Since 1983, the colonial tramcar restaurant has been an iconic feature of Melbourne tourism.

Anyone who has spent time in the bustling city of Melbourne would most likely be familiar with the site of three burgundy trams, cruising around the city. These three tramcars, fitted with colonial furnishings, make up the first tramcar restaurant in the world.

Operating for lunch, early and late dinner services seven days a week, along with extra services for special occasions – there’s a time for everyone to step on-board and enjoy a scenic cruise around the picturesque city.

We booked in for a late dinner service on a Thursday evening. Getting quite hungry at our usual dining time of 6pm, we managed to hold out until the departure time of 8:35.

The tramcars picked up guests from the south side of the city right on schedule. Being directed to our car, we stepped on board and immediately felt transported back to the period the trams represent. Ambient music was playing just loud enough to add to the atmosphere; plush velvet lined the cushioned seats, burgundy and gold drapes outlined the windows; and oak panels, mirrors and brass fitting lined the walls.

colonial tram car

Taking our seats, a very friendly crew member dressed in a black waistcoat came and welcomed us personally aboard, placing white napkins over our laps and asking about whether we were visiting Melbourne or if we were locals. She offered a glass of bubbles to get the night started whilst other guests were taking their seats before heading over to them.

Once all seated, the crew members all introduced themselves, as well as explained the menu options for the night, and gave us a run-down of the night’s schedule and where the tram would be taking us before finishing back at the departure point.

We had three crew members on our car; Marianne, who was waiting on us and making sure all the food was okay; Tim, who was making sure our glasses were always full; and the Chef, busy working away in the kitchen.

All drinks are inclusive in the cost. The drink menu consists of a Cuvee sparkling, Aussie red and white wines, along with Crown Lager or Cascade Light beer options. Basic spirits are also available as well as a few liqueurs – Baileys, Cointreau, Frangelico, Port, Cognac – which are offered at the end of the night along with tea and coffee.

The late dinner is five courses. On the table as we boarded was a selection of crackers and homemade dips.

Following this was a selection of either a duck terrine or smoked salmon dish on avocado mousse. Marcus and I both selected the salmon which was absolutely delicious.

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For mains the meat options were either chicken of eye fillet. Vegetarians are also catered for with a marinated vegetable stack.

We both chose the eye fillet which came with broccolini and scalloped potato. The meat came out a little over-cooked for my request of rare, however considering the kitchen space the chef was working with I thought the quality of the food was overall very impressive.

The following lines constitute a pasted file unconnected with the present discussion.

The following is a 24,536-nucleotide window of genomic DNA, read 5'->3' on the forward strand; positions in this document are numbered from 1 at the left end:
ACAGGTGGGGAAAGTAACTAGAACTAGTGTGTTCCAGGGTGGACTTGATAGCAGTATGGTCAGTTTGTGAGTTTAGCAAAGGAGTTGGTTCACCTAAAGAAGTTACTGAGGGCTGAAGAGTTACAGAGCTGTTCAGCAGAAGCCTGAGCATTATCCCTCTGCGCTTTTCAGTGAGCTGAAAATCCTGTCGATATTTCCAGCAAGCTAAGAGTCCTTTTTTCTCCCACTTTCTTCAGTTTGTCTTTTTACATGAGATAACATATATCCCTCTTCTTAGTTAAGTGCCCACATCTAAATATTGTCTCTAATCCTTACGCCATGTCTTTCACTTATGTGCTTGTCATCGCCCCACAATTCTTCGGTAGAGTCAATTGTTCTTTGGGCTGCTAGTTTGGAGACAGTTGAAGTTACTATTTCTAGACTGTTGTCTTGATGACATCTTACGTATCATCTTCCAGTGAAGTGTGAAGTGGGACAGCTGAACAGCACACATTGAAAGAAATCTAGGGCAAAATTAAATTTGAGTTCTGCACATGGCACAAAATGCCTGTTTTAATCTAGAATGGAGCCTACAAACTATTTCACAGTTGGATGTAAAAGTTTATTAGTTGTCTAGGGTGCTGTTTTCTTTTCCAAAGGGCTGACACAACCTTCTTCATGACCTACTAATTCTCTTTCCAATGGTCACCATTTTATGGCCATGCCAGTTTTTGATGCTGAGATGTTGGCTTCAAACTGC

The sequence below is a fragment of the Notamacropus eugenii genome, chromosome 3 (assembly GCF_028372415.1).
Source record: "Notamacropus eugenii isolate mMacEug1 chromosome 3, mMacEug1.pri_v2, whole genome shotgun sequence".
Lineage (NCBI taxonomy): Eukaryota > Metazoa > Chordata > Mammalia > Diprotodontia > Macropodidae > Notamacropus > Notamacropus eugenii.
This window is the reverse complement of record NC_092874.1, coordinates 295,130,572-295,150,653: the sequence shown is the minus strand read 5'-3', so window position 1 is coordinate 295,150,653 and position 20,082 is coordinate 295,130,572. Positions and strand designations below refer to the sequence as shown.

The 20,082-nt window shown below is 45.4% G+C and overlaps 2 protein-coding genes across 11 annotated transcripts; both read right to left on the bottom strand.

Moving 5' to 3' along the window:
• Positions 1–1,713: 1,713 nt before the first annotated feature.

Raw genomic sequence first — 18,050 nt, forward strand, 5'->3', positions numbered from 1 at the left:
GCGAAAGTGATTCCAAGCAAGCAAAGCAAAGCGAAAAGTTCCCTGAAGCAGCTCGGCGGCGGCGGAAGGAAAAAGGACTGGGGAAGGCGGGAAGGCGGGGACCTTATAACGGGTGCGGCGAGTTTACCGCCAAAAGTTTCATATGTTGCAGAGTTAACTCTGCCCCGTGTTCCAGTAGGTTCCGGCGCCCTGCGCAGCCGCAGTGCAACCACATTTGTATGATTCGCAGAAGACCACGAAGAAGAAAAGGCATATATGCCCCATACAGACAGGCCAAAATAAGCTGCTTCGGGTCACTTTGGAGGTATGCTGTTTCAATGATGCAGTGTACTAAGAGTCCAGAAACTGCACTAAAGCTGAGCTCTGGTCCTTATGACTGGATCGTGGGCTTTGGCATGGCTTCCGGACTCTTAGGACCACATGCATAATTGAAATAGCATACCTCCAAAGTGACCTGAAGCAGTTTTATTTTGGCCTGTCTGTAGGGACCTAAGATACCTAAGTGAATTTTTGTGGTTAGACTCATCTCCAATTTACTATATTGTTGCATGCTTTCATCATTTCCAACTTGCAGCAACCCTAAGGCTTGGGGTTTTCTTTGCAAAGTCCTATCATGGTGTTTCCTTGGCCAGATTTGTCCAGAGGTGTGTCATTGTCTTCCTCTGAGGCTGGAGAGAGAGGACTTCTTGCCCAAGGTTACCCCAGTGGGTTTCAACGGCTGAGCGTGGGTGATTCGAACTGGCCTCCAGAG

Once dinner was finished a cheese board was brought out with two Australian cheeses, quince paste, nuts, dried apricots and fruit loaf. Getting quite full, we enjoyed a quick taste of a few bits and pieces on the plate but didn’t have room for the whole board as we were keeping room for dessert which we knew was to follow.

cheese

After the cheese platter, we stopped at Albert Park, south of the city, and were let off for photo opportunities, some fresh air and to stretch our legs.

Once back on board, the cheese boards were cleared and the dessert tasting plates were brought out. This dish was definitely my favourite. It featured a miniature sticky date pudding and vanilla panna cotta. Both were delicious – with my sweet tooth I was glad I’d skipped the cheeses.

We finished our drinks and were returned back to the departure point at 11:30. The crew bid us farewell and helped us down from the tram. All passengers appeared to have thoroughly enjoyed the night, as had we. There seemed to be a good combination of people visiting Melbourne and locals celebrating a romantic dinner or a celebratory evening with friends.

In either case, it is definitely a whole new way to experience the city, and there is no other dining experience quite like it.
 
First image credited to the Tramcar restaurant’s Facebook Page

Aisha Kellaway
Aisha Kellaway

Co-Founder & Chief Editor of Qosy. You can follow Aisha Kellaway on Google+.

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Showing 2 comments
  • Francois
    Reply

    This Tramcar restaurant is just amazing!! So iconic indeed, it reminds me a little bit the riverboats in Lausanne or the tram in San Francisco: some pieces of history very representative of their city!

  • Aisha Kellaway
    Reply

    It’s something we wanted to do in Melbourne for a long time, there’s not many of the old-style trams left anymore, they’re beautiful!

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